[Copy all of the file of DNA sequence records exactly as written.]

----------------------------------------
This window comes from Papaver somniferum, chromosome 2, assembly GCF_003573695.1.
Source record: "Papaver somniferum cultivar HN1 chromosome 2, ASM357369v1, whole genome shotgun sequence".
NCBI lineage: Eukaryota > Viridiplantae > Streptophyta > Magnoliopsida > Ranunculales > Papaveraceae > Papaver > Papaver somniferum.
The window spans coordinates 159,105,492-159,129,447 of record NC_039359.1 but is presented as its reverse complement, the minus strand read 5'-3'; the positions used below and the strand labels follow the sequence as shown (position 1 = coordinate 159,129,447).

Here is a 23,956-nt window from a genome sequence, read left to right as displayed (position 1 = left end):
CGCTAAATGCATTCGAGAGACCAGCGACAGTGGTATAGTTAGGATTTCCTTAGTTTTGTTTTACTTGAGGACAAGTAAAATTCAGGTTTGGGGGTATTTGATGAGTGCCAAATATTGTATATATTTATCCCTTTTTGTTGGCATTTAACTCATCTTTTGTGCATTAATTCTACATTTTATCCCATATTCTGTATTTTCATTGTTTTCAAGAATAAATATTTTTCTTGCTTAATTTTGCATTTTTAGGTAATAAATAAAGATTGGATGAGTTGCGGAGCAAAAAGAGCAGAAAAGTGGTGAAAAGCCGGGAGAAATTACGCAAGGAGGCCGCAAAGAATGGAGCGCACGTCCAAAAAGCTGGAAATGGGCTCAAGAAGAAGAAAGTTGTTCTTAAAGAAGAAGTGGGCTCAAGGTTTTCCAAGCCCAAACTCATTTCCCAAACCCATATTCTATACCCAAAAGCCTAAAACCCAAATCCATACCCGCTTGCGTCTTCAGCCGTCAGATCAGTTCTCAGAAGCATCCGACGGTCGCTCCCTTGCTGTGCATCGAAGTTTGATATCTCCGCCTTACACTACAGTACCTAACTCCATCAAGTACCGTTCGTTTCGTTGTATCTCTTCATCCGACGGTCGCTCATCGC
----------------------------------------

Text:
This window comes from Papaver somniferum, chromosome 2, assembly GCF_003573695.1.
Source record: "Papaver somniferum cultivar HN1 chromosome 2, ASM357369v1, whole genome shotgun sequence".
NCBI lineage: Eukaryota > Viridiplantae > Streptophyta > Magnoliopsida > Ranunculales > Papaveraceae > Papaver > Papaver somniferum.
The window spans coordinates 159,105,492-159,129,447 of record NC_039359.1 but is presented as its reverse complement, the minus strand read 5'-3'; the positions used below and the strand labels follow the sequence as shown (position 1 = coordinate 159,129,447).

Here is a 23,956-nt window from a genome sequence, read left to right as displayed (position 1 = left end):
CGCTAAATGCATTCGAGAGACCAGCGACAGTGGTATAGTTAGGATTTCCTTAGTTTTGTTTTACTTGAGGACAAGTAAAATTCAGGTTTGGGGGTATTTGATGAGTGCCAAATATTGTATATATTTATCCCTTTTTGTTGGCATTTAACTCATCTTTTGTGCATTAATTCTACATTTTATCCCATATTCTGTATTTTCATTGTTTTCAAGAATAAATATTTTTCTTGCTTAATTTTGCATTTTTAGGTAATAAATAAAGATTGGATGAGTTGCGGAGCAAAAAGAGCAGAAAAGTGGTGAAAAGCCGGGAGAAATTACGCAAGGAGGCCGCAAAGAATGGAGCGCACGTCCAAAAAGCTGGAAATGGGCTCAAGAAGAAGAAAGTTGTTCTTAAAGAAGAAGTGGGCTCAAGGTTTTCCAAGCCCAAACTCATTTCCCAAACCCATATTCTATACCCAAAAGCCTAAAACCCAAATCCATACCCGCTTGCGTCTTCAGCCGTCAGATCAGTTCTCAGAAGCATCCGACGGTCGCTCCCTTGCTGTGCATCGAAGTTTGATATCTCCGCCTTACACTACAGTACCTAACTCCATCAAGTACCGTTCGTTTCGTTGTATCTCTTCATCCGACGGTCGCTCATCGC